Kyle Deneen tearing up tracks in motocross

Kyle Deneen of Plymouth rides at Capeway Rovers in Middleborough, the oldest motocross track on the East Coast.
George Rizer for The Boston Globe
Kyle Deneen of Plymouth rides at Capeway Rovers in Middleborough, the oldest motocross track on the East Coast.

MIDDLEBOROUGH — The crowd was smaller than usual for a weekend race day at Capeway Rovers. The rainy conditions limited those in attendance to mostly family and friends of the riders, young and old, as they whipped through the mud on their two-wheel motorbikes.

This is the often overlooked sport of motocross.

Dirt bikes, with engine sizes 50 cubic centimeters to 450 cubic centimeters,and riders ages 5 to 61, arrive at the track by 9 to start practicing, rain and all.

George Rizer for The Boston Globe
Kyle Deneen.


Sunday marked the third round in the fall series of the NCSC (New Capeway Sports Committee). Capeway Rovers is the oldest motocross track on the East Coast, getting its start in 1934 in Bourne before moving to a site on the Carver-Middleborough line in 1951.

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Kyle Deneen, a 15-year-old from Plymouth, has been racing the NCSC for three years, but riding since 5. He is ranked first in the 125 C class and the youth 125 C class.

His father, Kevin, who rides but does not race, attends all of his son’s races and keeps up the maintenance on his 125 Kawasaki. On Sunday, Deneen’s mother, Debra, his grandparents, and his sister, were also at the track in the soggy conditions.

Deneen does not play any other organized sports, but his family supports his dream to be a pro rider and recognizes motocross as a sport.

“People will ask me, ‘What sport does Kyle play?’ ” said Debra Deneen. “And I'll say motocross and they’re like, ‘Oh, he doesn’t play an organized sport at school?’ and I say ‘This is what he does. It is a sport,’ but a lot of people don’t see it as one.”


“As you can see, it’s a big family thing. Most people don’t believe that. They think it’s just a bunch of yahoos racing around a track, but it’s a big family-oriented based group. That’s good and it keeps him out of trouble,” said Kevin Deneen.

Motocross is also physically demanding. Staying in control of the bike requires a rider to use every muscle. Maneuvering a 200-pound bike around tight corners at intense speeds is not for the weak; it requires endurance and focus to get through the long days at races. Deneen, who attends Plymouth South High School, raced four seven-lap races on Sunday.

He practices on his own private track, behind his house, riding every day if possible. And the high usage of his bike can result in expensive repairs. “Other than sponsors, you’re on your own,” said his father.

Deneen’s sponsor, Pilgrim Power Sports of Plymouth, fixes his Kawasaki at a cheaper rate.

A teen of few words, Deneen was focused and determined as he prepared for his second race of the day; his first race did not go as well as he had planned.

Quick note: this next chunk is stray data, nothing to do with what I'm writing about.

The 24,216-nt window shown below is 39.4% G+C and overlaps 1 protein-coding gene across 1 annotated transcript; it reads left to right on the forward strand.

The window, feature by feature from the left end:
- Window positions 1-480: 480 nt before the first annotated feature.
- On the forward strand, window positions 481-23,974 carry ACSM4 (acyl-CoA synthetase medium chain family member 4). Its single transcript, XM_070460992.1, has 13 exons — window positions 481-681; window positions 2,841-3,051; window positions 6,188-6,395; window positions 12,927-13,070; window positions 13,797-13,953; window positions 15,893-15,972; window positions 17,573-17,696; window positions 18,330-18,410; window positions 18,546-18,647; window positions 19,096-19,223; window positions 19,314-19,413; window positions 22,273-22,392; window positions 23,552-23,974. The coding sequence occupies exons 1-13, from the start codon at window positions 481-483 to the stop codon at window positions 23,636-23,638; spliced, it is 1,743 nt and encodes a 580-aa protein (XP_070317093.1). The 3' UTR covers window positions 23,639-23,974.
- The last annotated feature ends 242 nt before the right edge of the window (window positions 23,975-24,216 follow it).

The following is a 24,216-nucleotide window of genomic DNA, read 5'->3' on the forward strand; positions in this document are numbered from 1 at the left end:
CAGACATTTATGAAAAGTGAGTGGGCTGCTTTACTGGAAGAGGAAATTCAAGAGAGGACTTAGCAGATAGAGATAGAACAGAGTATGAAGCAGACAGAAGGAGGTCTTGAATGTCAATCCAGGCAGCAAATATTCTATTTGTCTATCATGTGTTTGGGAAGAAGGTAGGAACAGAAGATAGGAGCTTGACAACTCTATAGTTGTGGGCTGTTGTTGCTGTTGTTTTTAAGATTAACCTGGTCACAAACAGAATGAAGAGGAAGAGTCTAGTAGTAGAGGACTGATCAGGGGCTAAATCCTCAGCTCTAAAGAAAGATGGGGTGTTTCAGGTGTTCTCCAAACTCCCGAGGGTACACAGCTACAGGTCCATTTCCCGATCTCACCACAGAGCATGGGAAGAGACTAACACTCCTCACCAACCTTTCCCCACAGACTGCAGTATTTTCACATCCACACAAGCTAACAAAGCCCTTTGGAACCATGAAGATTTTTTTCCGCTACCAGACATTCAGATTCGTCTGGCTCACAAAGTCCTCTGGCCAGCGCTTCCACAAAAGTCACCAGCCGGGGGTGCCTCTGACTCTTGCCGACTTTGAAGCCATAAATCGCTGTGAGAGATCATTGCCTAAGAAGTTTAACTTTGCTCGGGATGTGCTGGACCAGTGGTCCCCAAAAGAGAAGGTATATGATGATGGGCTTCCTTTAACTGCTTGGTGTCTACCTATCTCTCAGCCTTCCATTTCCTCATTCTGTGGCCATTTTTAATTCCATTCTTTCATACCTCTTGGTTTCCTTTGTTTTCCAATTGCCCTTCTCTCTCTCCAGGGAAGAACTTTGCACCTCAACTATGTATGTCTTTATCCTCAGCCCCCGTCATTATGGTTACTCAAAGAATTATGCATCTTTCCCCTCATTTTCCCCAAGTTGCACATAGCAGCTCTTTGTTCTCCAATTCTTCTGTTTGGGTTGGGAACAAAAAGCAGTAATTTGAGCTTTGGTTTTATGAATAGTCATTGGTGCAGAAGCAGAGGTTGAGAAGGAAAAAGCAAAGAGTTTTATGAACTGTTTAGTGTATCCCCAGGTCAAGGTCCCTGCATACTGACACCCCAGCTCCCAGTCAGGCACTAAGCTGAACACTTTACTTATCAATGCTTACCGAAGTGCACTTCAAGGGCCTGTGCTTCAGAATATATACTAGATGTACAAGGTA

The previous night’s rain, along with a morning shower, had caked a layer of mud onto the track, resulting in a difficult race for the cautious racers.

‘It’s like riding on ice.’

“It’s like riding on ice,” said Deneen.

There were a number of crashes and falls, but none resulting in any hospital visits.

Jacob Morrison, a pro rider from Wareham, broke his back and thumb during a race at Capeway Rovers last year, jeopardizing his income as a pro rider, motocross school teacher, and electrician.

Every rider has to prepare for the possibility of a crash, and an injury.

“It’s not if it happens, it’s when it happens. Everyone crashes,” said Kevin Deneen.

His son has not suffered any broken bones yet, but he has made a few hospital visits for his leg and his back, which ended up only being bruised.

George Rizer for The Boston Globe
Kyle Deneen (second from left) races in Middleborough last month. Racers ride bikes with engine sizes 50 cubic centimeters to 450 cubic centimeters.

Riders also must get accustomed to travel, and tackling different terrain.

Deneen, who calls Crow Hill in Baldwinville his favorite track, will travel to MX101 in Epping, N.H., Saturday for the fourth round of the NCSC fall series to defend his top spot.

A number of the region’s top riders were in Hurricane Mills, Tenn., last weekend after qualifying for the 2012 Red Bull AMA Amateur National Motocross Championship held at the Loretta Lynn Ranch.

The qualifiers included: Logan Best, 6, from Buzzards Bay; Owen Covell, 6, of Plymouth; James Harrington, 12, of Plymouth; Justin Cokinos, 10, of Hanover; Jack Camelio of Holbrook, who is racing in the 50-plus class; and Jake Pinhancos, a 14-year-old from Rochester.

Pinhancos appears to be on track to a professional career.

At 9, he qualified for the championships at the Loretta Lynn Ranch, placing 15th overall before earning top honors in 2010. He then competed against young riders from 34 nations at the FIM World Junior Championship at the Dardon-Gueugnon circuit in France, capturing the world title in the 66cc class. He was named 2010 AMA Racing Youth Rider of the Year. At the end of August, he will represent the United States at the Junior World Championships in Sevlievo, Bulgaria.

A handful of other riders from the region are making their mark:

 Brad Fortini, 14, Plymouth: won the 2012 Youth 125C Spring Series for NESC (New England Sports Committee).

 Patrick Delowery, 16, Rochester: No. 1 in the 250cc A class.

 Tristan King, 10, Rochester: No. 1 in the 65cc Amateur class.

 Nathaniel Wall, 15, Plymouth: No. 1 in the Youth 125 B class.

 Wayne Peterson, 28, Brockton, No. 1 in the 125cc A class.

Coryn Doncaster can be reached at